Federal Reserve and European Central Bank rise interest rates and the yield of our Savings Portfolios will rise again

As expected, this week, central banks executed another round of interest rates hikes. This is the last one of a series of very quick hikes that they decided in order to regain the control of inflation. The Federal Reserve raised official rates of a total of 4.50% since last year, and the ECB increased interest rates for a total of 3.00%. 

You may be interested to read more about the different official and bank interest rates in Europe or in the USA.

Why do central money hike interest rates to slow down inflation?

Interest rates can be though as the cost of money. By pushing the price of money up, people will have an incentive to save more and spend less. They will be in fact remunerated with a better rate of interest to invest now and defer their expenses to the future. This will decrease the consumption and the upward pressure on prices. 

At the same time, for individuals and business will get more expensive to get financing. This will decrease the investments in the real economy that will slow down its growth. This will also tend to contain the upward pressure on prices.

What are the costs of hiking interest rates?

Central banks hike interest rates to slow down the economy and diminish the upward pressure on prices. There are however some costs associated with slowing down the economy. Generally, this means less business activity and more unemployment. This is certainly a remarkable social cost of a restrictive monetary policy.

Central banks have to be very careful in balancing the benefit and the costs of hiking interest rates. During the last months for central banks, the goal of keeping inflation in check has been perceived as more important than the goal of economic growth. Actually, for the ECB, price stability is the only official mandate. The Federal Reserve has the dual objective of price stability and full employment.

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What is the situation with inflation?

The last interest rates increase take place in a context in which inflation is gradually receding. Prices of energy and commodities, that were the first to increase substantially, are gradually decreasing. 

The cost of shipping goods is also decreasing as global supply chains normalize.  Inflation remains anyway very far from the 2% objective that almost all central banks have as a long-term objective. Inflation is now at 8.5% in Europe and 6.5% in the US.

What is still of concerns for central banks is that, although inflation is slowing down for those prices that changes very often, such as energy for example, is that it still remains high for prices that change less frequently. In this context, particular attention is devoted to labour costs, as an increase in salaries could make inflation more structural and less temporary.

Should we expect more hikes from central banks?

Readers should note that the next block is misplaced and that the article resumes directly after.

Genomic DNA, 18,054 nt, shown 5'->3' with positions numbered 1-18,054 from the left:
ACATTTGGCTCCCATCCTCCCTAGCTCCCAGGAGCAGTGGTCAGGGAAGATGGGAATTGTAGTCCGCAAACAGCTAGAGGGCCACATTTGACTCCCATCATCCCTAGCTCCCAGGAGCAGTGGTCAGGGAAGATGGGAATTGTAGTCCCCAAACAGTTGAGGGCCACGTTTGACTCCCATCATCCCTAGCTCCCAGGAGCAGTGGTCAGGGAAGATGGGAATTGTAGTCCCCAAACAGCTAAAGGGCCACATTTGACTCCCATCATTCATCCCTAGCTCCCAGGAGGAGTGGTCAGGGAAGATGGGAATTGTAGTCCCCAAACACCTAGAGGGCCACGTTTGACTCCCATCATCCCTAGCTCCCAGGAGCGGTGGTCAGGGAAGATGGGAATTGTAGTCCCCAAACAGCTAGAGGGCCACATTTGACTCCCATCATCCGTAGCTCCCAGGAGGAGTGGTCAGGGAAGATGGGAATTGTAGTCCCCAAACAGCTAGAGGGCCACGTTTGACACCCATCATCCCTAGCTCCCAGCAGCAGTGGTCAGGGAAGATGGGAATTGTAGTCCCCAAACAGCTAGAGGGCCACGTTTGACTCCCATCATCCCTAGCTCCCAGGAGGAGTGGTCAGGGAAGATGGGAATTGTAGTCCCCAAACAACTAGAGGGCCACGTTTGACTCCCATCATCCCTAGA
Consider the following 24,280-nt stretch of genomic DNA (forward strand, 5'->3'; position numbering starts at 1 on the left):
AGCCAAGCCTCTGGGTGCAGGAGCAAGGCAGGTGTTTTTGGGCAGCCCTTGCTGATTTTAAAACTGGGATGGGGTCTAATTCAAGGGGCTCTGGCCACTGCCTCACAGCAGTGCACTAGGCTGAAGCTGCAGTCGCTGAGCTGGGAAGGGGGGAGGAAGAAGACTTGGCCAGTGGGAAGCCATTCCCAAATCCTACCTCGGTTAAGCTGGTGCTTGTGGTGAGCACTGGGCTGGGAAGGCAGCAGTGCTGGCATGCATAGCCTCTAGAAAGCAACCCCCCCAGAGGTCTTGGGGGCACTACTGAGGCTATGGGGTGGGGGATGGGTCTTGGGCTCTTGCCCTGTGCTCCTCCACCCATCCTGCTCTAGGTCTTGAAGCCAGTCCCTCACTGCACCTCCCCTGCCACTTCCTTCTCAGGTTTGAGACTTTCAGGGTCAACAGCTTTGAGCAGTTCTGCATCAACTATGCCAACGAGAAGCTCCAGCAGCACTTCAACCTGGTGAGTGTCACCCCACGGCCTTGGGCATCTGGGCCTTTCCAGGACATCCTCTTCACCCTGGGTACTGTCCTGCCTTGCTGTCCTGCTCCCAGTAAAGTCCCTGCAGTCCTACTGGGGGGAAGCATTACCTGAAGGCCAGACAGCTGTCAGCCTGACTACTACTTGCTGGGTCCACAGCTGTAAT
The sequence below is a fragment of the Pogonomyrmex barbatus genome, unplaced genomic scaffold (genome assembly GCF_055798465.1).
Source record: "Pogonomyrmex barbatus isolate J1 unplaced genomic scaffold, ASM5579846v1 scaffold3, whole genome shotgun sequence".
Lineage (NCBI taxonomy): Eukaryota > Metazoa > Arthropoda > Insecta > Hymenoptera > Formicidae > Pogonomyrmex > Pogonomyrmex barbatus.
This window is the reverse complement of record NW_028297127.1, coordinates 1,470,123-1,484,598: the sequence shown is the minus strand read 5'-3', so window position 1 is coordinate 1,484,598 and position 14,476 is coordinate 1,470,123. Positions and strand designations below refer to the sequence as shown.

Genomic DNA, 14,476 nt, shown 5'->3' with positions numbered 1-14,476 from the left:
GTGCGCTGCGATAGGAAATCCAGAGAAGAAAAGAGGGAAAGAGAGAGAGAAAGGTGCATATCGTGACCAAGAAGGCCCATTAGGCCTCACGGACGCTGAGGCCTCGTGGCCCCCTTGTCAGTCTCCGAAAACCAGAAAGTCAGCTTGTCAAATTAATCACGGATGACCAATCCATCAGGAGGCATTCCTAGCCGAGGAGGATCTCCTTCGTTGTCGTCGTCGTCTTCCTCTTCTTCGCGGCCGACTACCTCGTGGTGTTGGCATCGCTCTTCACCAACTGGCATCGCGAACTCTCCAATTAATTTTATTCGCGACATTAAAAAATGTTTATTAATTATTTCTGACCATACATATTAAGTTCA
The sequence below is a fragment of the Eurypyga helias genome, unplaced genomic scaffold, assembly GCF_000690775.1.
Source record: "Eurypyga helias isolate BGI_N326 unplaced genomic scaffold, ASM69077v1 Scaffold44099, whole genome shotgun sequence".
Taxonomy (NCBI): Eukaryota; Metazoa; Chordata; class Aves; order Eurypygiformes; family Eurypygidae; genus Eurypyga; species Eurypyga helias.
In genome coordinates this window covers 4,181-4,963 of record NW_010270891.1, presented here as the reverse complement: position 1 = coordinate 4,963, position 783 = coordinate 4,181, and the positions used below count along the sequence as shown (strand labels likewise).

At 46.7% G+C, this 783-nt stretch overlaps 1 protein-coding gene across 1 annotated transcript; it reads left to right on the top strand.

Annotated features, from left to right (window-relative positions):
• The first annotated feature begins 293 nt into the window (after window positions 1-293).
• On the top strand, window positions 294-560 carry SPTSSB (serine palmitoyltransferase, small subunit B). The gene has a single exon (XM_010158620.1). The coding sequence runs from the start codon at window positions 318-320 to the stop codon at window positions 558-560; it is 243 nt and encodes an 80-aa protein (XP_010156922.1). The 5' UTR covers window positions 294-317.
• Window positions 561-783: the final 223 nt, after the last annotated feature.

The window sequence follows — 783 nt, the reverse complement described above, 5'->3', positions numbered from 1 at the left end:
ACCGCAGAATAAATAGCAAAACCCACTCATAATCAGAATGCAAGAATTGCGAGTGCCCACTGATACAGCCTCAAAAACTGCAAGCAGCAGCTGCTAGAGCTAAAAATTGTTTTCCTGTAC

The effect of a change in interest rates in the real economy is not immediate. It takes some time before its effect becomes visible. So, we can expect that the effects of the last rates increase will operate with some sort of lags on the economy. 

After such a rapid increase in rates, and with the economy that is already showing some signs of weakening, it is likely that central banks will soon pause their hikes and observe the lagged effects on the economy, otherwise they risk hiking more than needed and push the economy into a recession. 

The economy is not an exact science, so there is no way to know in advance the exact effect of a monetary policy action. So it will have to be carefully evalued against the evidence coming from the economy.

Presumably, the Federal Reserve is quite close to the point at which it will stop and look at the effects of the interest rates on the economy. 

On the contrary, the ECB started later to hike rates and has still some room left. Christine Lagarde said that they intend to hike by 0.50% more in March. After that date the decisions will depend on the data coming from inflation and from the economy

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Interest rates landscape has totally changed

In any case, we can say that the interest rates global landscape since one year ago has massively changed. We come from a world of negative or near zero interest rates all over the world. Now interest rates, even for short term maturities, are much more interesting.

In an economic environment that remains very uncertain, parking money in short term interest rates instruments is becoming more attractive. For example, in Europe you can easily get returns above 2% to keep money in instruments with very limited risk. In the US, you get return above 4%. This certainly makes a big difference compared to last years when you were obliged to buy very risky instruments to get some results.

inbestMe Savings Portfolio yield rises with official rates

FED rate hikes (US/dollar) are effective as of 2/2/2022, the day of the US central bank’s decision.

ECB (Eurozone) rate hikes will be effective as of 8/2/2022.

The inbestMe Savings Portfolio has been designed to automatically benefit from these rate hikes.

In the coming days, we will be able to confirm definitively how these official rate hikes will be passed on to the Savings Portfolio’s variable yields.

Yes, we can advance that they will be:

  • around 1.90% in Euros
  • around 4% in dollars.

We will confirm these new (variable) yields between February 10 and 15.

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